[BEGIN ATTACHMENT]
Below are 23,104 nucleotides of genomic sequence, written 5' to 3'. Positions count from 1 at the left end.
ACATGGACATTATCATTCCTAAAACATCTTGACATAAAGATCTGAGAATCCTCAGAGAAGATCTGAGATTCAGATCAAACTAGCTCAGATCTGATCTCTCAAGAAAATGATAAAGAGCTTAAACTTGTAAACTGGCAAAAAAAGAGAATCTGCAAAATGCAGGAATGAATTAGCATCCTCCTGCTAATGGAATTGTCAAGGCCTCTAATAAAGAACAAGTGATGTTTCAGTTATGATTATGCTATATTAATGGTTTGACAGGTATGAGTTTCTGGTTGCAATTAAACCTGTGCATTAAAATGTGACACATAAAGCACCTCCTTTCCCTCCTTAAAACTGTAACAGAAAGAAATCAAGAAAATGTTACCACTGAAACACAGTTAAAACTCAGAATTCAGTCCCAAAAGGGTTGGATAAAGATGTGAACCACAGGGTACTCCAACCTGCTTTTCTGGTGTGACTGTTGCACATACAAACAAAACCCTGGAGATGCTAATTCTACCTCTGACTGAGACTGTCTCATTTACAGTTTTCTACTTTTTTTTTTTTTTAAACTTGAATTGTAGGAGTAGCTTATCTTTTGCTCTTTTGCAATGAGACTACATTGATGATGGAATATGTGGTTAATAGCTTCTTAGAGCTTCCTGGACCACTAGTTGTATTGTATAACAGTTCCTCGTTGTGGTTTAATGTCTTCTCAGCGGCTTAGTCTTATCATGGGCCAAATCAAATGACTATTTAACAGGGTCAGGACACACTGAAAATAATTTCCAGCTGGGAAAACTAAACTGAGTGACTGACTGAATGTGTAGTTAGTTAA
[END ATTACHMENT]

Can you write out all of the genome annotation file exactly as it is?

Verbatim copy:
Below are 23,104 nucleotides of genomic sequence, written 5' to 3'. Positions count from 1 at the left end.
ACATGGACATTATCATTCCTAAAACATCTTGACATAAAGATCTGAGAATCCTCAGAGAAGATCTGAGATTCAGATCAAACTAGCTCAGATCTGATCTCTCAAGAAAATGATAAAGAGCTTAAACTTGTAAACTGGCAAAAAAAGAGAATCTGCAAAATGCAGGAATGAATTAGCATCCTCCTGCTAATGGAATTGTCAAGGCCTCTAATAAAGAACAAGTGATGTTTCAGTTATGATTATGCTATATTAATGGTTTGACAGGTATGAGTTTCTGGTTGCAATTAAACCTGTGCATTAAAATGTGACACATAAAGCACCTCCTTTCCCTCCTTAAAACTGTAACAGAAAGAAATCAAGAAAATGTTACCACTGAAACACAGTTAAAACTCAGAATTCAGTCCCAAAAGGGTTGGATAAAGATGTGAACCACAGGGTACTCCAACCTGCTTTTCTGGTGTGACTGTTGCACATACAAACAAAACCCTGGAGATGCTAATTCTACCTCTGACTGAGACTGTCTCATTTACAGTTTTCTACTTTTTTTTTTTTTTAAACTTGAATTGTAGGAGTAGCTTATCTTTTGCTCTTTTGCAATGAGACTACATTGATGATGGAATATGTGGTTAATAGCTTCTTAGAGCTTCCTGGACCACTAGTTGTATTGTATAACAGTTCCTCGTTGTGGTTTAATGTCTTCTCAGCGGCTTAGTCTTATCATGGGCCAAATCAAATGACTATTTAACAGGGTCAGGACACACTGAAAATAATTTCCAGCTGGGAAAACTAAACTGAGTGACTGACTGAATGTGTAGTTAGTTAA